August 20, 2009


Ever so often I post beautiful images from an intriguing book, entitled Astronomy, 365 Days. This work contains 365 photographs, all linked to our universe. One for each day of the year. I received it as a gift and considering that this year is the International Year Of Astronomy, I find it fitting to share some of the most stunning images with you.

For the 20th of August, the image couldn't be more appropriate and appealing to the painter in me. Entitled "Elements Of The Swan Nebula", also called Omega Nebula, it depicts clouds and dust, the very elements from which new stars are born. The colours each represents known chemical components; red indicates emission from sulfur, green from hydrogen and blue from oxygen.
A talented painter could have not created a more formidable masterpiece...


steviewren said...

It is interesting that those elements are so colorful. Is there a reason they show up as colors in space?

Reading Tea Leaves said...

A very interesting post Protege. The exploration of space and the origins of our universe fascinate me. I will check out those links with interest and also your related posts.
You seem to have a good deal of knowledge on the subject - is this related to your profession - I recall that you are a scientist ...?!

G said...

More wonders of nature... thank you for sharing with us. I keep intending to learn more about the stars and other celestial bodies, as they intrigue me and delight me so much... haven't done much about it yet though.

Lulda Casadaga said...

I try and look up at the night sky as much as possible. I'm going camping this weekend and I hope I get to see some clear night sky! We have been having a lot of T-storms this week.

Love the picture! It reminds me of a batik piece...:) I have my 55 up early since I'll be out of town. Enjoy your weekend!

Betsy Brock said...

I love how God created the universe with so much wonder that after thousands of years, we have only begun to scratch the surface with all that there is to know and appreciate!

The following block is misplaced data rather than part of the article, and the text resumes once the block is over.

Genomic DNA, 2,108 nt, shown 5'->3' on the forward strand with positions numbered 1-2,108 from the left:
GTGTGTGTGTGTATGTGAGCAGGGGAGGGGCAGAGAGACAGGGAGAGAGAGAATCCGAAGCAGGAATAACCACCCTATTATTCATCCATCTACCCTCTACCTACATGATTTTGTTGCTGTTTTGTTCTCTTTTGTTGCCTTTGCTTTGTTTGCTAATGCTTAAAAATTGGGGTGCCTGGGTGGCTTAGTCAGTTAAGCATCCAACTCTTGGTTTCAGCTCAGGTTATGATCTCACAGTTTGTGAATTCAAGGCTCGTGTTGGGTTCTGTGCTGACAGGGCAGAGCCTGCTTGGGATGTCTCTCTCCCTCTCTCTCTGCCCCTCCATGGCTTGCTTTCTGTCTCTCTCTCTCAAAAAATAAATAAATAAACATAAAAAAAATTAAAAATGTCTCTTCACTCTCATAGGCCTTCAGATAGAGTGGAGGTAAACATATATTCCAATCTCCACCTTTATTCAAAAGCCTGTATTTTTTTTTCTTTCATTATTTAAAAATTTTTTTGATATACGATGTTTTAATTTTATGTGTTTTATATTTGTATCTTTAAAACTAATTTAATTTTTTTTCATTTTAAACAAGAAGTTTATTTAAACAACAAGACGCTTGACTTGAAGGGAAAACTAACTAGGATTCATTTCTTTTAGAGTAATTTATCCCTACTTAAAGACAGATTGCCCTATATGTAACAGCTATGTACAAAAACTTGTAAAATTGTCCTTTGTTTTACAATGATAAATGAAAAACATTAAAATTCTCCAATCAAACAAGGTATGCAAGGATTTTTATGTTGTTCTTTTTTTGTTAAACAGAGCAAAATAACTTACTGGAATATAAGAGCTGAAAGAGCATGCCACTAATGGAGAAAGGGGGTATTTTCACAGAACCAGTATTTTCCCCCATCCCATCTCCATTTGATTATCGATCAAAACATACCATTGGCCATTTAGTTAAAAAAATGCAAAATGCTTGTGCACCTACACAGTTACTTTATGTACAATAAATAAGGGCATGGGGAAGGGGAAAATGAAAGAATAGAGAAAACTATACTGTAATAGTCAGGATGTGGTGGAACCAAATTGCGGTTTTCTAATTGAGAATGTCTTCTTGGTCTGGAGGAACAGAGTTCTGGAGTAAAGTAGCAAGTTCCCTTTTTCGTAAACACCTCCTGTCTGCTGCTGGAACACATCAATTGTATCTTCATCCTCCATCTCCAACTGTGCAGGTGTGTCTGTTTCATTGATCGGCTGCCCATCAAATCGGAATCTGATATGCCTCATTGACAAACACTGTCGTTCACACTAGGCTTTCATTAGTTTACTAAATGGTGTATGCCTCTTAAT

Diane said...

That would totally match Ryan's new room! ;)

Zuzana said...

as for the colour, I have no idea. But it is a very good question, I will try to ask Tom, my astronomer blog buddy and get back to you on that one.;))

thank you so much for your always kind words and comments. Yes, I too find the space incredibly fascinating. Yes, I am a biochemist, therefore I find science and research in all areas intriguing, although my knowledge of astronomy is very limited;)) xo

so good to see you back.;)) I agree completely. Sometimes there is just not enough time in the day to do all we want.;)) I bet you still manage to do a great deal of things I can only dream about.;))

have a really great weekend camping! I hope the skies will be clear for you so you can watch the stars; I know what you mean about the beauty of the night sky.;))

everything around us is divine and magical and I agree, sometimes we realize how little we really know. Even more the reason to be thankful that we get a chance to be a part of it all.;)) xo

loved that comment!!! Maybe there is a poster with the Omega Nebula you can buy for her as a gift; I am sure she would love it.;))

Tom said...

Protege asked me to comment on this picture.

I'm not that familiar with the Omega/Swan nebula but the colours in the picture look wrong although I suspect there has been a little manipulation in the image to make it even more beautiful than the original. What caught my interest is that hydrogen is normally depicted as red in astronomical images, not sulphur/sulfur, so it just looked wrong to me.

For steviewren: the elements (atoms) tend to emit very distinct colours, it's to do with the structure and physical behaviour of atoms. There are well known atoms in space (hydrogen, helium and a few others) and they shine at certain wavelengths. Astronomers know this so they take pictures using filters that only let light through from the atoms of interest. In order to make pretty pictures (after doing the science of course!) they combine these images to to make multi-coloured images, like the picture in Protege's post.

Our eyes are only sensitive to a very narrow band of light, but when you can use a camera, telescope and filters you can combine all those images to make some very colourful pictures!

You'll often see a disclaimer such as "false colour image". It means what I've tried to explain above, but can explain further if this isn't clear!

Betsy - I don't want to cause offense, but our Galaxy and universe are a little older than a few thousand years and I have to say in the last few decades we've done a little more than scratch the surface.

Best regards,

Unknown said...

awesome image Protege. I am curious what is for August 6?

Zuzana said...

thank you so much! Wow, that was a very ambitious comment, I guess Stevie got her answer.;)

for August 6 the image is entitled "The Dotted Dunes of March" and is a black and white image of what looks like dunes on March surface. Stunning!

Zuzana said...

Sorry, I meant Mars, not March.;))

Maria said...

How stars are born in nebulous dust! Right back to the mystery of creation...

Zuzana said...

so right you are, the magic of the universe never ceases to amaze me.;))

sallymandy said...

That's just stunning. Thanks for sharing this.

sprinkles said...

I think my father might also have this book. They have a magazine too, don't they?